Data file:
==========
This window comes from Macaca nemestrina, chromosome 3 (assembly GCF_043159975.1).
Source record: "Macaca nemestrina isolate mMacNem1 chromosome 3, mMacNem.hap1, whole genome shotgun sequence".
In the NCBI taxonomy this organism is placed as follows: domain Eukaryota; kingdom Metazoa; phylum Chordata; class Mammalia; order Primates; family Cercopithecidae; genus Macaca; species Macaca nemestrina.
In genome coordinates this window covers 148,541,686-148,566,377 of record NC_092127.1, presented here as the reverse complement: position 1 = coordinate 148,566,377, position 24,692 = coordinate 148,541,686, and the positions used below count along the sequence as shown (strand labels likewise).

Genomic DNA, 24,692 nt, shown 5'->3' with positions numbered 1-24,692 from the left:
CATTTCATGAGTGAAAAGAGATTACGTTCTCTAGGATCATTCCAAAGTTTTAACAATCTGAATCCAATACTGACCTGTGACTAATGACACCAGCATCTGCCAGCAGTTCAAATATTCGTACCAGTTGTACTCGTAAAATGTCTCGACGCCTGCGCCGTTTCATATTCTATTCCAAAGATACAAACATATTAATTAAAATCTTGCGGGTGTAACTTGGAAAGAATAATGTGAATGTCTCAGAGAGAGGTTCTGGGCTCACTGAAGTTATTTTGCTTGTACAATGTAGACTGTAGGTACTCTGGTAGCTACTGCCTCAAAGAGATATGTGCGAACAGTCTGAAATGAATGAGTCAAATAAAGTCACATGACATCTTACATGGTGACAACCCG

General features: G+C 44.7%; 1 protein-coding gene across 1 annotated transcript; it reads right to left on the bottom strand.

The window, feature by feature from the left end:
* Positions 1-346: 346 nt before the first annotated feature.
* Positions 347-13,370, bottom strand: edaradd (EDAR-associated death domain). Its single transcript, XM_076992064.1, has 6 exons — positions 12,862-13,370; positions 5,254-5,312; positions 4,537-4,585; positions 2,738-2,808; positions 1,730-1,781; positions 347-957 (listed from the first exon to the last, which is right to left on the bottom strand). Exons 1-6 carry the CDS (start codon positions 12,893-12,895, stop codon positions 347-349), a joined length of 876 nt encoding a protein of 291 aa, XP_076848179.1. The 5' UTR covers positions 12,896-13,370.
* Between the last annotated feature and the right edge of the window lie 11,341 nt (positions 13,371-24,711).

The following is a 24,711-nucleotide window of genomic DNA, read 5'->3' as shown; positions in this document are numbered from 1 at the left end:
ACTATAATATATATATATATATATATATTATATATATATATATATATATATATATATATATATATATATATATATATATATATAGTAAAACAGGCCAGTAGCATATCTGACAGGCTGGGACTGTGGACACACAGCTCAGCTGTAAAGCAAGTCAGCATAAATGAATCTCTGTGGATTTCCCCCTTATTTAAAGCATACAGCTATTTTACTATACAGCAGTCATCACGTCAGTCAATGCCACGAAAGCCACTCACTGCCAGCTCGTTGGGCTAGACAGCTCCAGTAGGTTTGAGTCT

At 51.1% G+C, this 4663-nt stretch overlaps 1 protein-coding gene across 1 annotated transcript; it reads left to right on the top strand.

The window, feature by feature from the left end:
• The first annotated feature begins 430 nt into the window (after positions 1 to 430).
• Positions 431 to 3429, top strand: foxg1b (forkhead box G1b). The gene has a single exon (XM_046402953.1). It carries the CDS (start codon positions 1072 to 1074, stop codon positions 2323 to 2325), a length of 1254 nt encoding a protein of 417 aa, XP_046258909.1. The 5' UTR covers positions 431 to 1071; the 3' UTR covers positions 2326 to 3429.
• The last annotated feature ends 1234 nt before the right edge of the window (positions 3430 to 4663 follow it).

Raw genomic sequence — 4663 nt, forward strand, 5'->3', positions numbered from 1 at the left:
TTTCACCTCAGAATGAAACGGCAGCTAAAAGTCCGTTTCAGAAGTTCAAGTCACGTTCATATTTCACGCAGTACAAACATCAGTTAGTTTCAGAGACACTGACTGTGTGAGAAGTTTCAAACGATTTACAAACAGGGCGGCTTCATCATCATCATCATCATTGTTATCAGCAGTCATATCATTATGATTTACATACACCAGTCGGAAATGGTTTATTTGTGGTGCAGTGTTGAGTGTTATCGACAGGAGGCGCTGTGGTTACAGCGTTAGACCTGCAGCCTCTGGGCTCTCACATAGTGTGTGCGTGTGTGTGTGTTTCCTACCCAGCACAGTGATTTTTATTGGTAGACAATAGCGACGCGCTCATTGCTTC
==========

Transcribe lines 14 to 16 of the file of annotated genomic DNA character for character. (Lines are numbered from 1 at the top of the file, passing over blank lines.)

At 51.1% G+C, this 4663-nt stretch overlaps 1 protein-coding gene across 1 annotated transcript; it reads left to right on the top strand.

The window, feature by feature from the left end:
• The first annotated feature begins 430 nt into the window (after positions 1 to 430).